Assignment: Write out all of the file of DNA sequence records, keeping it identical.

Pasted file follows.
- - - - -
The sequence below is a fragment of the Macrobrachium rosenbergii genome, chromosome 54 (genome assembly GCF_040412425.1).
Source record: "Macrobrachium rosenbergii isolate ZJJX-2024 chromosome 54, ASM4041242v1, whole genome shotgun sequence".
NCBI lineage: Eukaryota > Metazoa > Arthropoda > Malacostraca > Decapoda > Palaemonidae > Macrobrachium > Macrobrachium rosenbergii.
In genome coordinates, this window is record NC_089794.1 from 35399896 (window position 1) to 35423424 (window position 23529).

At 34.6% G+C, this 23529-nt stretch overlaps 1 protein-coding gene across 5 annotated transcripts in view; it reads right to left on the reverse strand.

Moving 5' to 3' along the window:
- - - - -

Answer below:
The sequence below is a fragment of the Macrobrachium rosenbergii genome, chromosome 54 (genome assembly GCF_040412425.1).
Source record: "Macrobrachium rosenbergii isolate ZJJX-2024 chromosome 54, ASM4041242v1, whole genome shotgun sequence".
NCBI lineage: Eukaryota > Metazoa > Arthropoda > Malacostraca > Decapoda > Palaemonidae > Macrobrachium > Macrobrachium rosenbergii.
In genome coordinates, this window is record NC_089794.1 from 35399896 (window position 1) to 35423424 (window position 23529).

At 34.6% G+C, this 23529-nt stretch overlaps 1 protein-coding gene across 5 annotated transcripts in view; it reads right to left on the reverse strand.

Moving 5' to 3' along the window: